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Author: Stephen John


This paper investigates whether being “physically insecure” (being at risk of not continuing to meet one's physical needs in the future) should be thought of as a constituent of current wellbeing. In §1, it is argued that we cannot understand the value of security in terms of “freedom from fear”. In §2, it is argued that the reliablist approach to epistemology can help us to construct an account of why physical security is valuable, by relating security to the conditions of agency for practically and epistemically limited animals. In §3, this argument is compared with other attempts to understand the value of physical security. In §4, the relationship between security and threats of rights violation is clarified. In §5, the epistemic analogy of §2 is used to suggest a difference between the concepts of “security” and “capability”.

In: Journal of Moral Philosophy
In: Imagology
A Handbook for Biblical Hebrew and Related Languages
This book provides an introduction to the languages that are important for the study of the Hebrew Bible and ancient Israel. It contains articles on Akkadian, Arabic, Aramaic, Egyptian, Biblical and Epigraphic Hebrew, Post-biblical Hebrew, Hittite, Phoenician, the Northwest Semitic dialects (Ammonite, Edomite, and Moabite), and Ugaritic. The contributors are Peggy L. Day, Frederick E. Greenspahn, Jo Ann Hackett, Harry A. Hoffner, Jr., John Kaltner, Charles R. Krahmalkov, Baruch A. Levine, David Marcus, Simon B. Parker, and Donald B. Redford. A general introduction by John Huehnergard discusses the importance of the study of Near Eastern languages for biblical scholarship, helping to make the volume an ideal resource for persons beginning an in-depth study of the Hebrew Bible.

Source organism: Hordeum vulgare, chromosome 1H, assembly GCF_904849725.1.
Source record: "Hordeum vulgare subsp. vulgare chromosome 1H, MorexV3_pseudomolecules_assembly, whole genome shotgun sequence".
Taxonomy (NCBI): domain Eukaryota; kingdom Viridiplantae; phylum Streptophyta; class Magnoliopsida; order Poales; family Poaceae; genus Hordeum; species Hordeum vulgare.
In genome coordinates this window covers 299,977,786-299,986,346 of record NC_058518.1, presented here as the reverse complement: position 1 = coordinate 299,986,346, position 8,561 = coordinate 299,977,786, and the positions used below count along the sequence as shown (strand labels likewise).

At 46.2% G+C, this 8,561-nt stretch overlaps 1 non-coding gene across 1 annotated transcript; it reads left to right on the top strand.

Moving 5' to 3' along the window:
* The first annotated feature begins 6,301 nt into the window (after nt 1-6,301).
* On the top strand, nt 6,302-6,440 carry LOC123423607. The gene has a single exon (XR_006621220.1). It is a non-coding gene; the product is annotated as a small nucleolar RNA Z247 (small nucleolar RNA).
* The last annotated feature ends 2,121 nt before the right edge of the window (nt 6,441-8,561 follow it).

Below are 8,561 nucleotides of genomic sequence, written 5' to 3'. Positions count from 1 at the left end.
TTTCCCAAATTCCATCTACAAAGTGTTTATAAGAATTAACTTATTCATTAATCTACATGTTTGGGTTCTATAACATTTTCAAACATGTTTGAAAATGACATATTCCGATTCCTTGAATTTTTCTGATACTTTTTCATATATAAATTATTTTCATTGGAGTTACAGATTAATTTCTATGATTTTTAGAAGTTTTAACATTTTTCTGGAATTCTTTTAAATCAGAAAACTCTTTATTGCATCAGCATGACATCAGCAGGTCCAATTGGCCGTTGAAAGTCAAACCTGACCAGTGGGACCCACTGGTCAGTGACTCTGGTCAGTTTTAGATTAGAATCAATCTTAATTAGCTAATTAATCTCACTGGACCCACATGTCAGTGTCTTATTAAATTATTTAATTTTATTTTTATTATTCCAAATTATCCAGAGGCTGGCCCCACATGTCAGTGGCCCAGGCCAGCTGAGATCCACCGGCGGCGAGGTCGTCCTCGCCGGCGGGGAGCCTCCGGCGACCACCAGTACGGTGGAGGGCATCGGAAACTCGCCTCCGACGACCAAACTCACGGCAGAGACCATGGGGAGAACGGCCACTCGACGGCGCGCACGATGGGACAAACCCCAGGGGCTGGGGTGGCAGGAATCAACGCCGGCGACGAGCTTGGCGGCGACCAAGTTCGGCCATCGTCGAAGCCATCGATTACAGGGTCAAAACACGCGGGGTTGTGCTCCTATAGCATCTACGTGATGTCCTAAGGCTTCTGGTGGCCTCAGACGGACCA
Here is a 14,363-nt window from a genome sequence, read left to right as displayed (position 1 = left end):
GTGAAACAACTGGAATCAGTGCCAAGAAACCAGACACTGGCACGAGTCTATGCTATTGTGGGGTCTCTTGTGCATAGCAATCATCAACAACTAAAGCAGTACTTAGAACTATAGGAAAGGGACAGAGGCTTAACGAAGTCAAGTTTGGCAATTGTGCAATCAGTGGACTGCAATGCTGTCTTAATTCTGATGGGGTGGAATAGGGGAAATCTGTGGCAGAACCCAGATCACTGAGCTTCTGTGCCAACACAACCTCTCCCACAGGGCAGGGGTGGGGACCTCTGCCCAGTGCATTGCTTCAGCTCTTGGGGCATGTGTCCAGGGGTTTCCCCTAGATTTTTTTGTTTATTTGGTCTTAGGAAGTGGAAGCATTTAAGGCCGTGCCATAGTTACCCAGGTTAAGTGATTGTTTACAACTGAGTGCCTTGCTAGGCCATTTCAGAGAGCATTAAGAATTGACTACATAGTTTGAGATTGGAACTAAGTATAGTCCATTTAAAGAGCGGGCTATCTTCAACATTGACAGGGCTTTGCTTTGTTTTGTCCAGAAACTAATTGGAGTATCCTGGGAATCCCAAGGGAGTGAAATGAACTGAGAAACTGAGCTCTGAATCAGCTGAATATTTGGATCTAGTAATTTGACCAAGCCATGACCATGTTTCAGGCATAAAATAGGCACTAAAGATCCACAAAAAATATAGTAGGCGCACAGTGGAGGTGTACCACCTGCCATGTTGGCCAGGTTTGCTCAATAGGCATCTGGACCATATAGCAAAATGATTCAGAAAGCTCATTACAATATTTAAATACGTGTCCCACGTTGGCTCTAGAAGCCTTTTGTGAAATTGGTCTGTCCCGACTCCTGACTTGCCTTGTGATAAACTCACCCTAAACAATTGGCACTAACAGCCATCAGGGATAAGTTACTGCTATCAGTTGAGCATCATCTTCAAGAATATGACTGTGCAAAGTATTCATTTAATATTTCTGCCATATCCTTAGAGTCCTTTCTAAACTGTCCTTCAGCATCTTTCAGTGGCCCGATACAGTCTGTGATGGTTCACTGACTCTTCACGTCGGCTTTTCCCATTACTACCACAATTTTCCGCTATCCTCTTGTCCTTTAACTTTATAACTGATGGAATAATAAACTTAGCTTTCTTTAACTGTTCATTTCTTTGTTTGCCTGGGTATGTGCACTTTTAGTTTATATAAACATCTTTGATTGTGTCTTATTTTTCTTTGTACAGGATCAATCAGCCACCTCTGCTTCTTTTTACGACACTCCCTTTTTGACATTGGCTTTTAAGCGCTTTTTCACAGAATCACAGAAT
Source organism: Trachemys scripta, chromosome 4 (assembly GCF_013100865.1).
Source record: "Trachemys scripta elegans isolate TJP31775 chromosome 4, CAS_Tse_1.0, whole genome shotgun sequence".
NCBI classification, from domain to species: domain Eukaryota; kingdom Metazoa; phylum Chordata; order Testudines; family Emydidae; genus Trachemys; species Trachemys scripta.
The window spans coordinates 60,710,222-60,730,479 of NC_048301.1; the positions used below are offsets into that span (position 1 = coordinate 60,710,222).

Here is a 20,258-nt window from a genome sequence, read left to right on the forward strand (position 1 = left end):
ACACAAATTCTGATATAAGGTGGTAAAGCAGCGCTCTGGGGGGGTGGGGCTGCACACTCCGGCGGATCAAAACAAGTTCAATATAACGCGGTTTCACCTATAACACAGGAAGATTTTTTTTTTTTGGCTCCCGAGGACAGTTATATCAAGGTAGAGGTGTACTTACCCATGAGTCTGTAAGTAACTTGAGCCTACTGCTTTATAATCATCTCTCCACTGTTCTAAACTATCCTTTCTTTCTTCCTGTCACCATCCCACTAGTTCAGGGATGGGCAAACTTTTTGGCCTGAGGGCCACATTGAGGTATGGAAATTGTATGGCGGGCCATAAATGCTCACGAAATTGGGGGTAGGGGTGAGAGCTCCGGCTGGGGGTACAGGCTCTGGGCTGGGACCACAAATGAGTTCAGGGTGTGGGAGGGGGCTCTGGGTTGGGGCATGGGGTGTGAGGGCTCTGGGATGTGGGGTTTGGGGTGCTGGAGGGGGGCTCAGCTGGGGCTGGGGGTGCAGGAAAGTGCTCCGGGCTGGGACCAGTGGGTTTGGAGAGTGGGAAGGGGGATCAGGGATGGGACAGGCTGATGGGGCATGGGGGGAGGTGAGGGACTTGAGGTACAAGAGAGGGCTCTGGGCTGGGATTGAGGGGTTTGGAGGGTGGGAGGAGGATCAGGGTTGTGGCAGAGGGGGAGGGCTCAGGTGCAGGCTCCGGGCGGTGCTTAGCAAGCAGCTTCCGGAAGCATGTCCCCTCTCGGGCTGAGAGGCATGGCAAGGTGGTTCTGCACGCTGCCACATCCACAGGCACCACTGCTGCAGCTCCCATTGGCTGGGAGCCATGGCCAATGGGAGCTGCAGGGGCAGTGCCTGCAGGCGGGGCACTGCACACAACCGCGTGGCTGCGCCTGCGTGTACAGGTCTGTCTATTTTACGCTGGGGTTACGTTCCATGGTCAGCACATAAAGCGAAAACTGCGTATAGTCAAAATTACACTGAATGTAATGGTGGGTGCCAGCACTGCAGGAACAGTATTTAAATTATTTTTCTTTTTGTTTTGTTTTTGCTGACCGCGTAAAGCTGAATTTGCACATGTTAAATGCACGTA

Paperback edition is available from the Society of Biblical Literature (

This article engages with the work of Oliver Davies to ask about the role of divine transcendence in Davies’ project of ‘Transformation Theology’. While Davies argues that a theology of transcendence paints a picture of a remote God, this article asks whether this is an accurate reading of the tradition of thinking about divine transcendence. The tradition, this article argues, has commonly depicted transcendence as that feature of divinity that enables, rather than hinders, divine agency in the world. As a result, the article asks of Davies whether a conscious positive engagement with the concept of divine transcendence might actually aid the cause of ‘Transformation Theology’.

In: Journal of Pentecostal Theology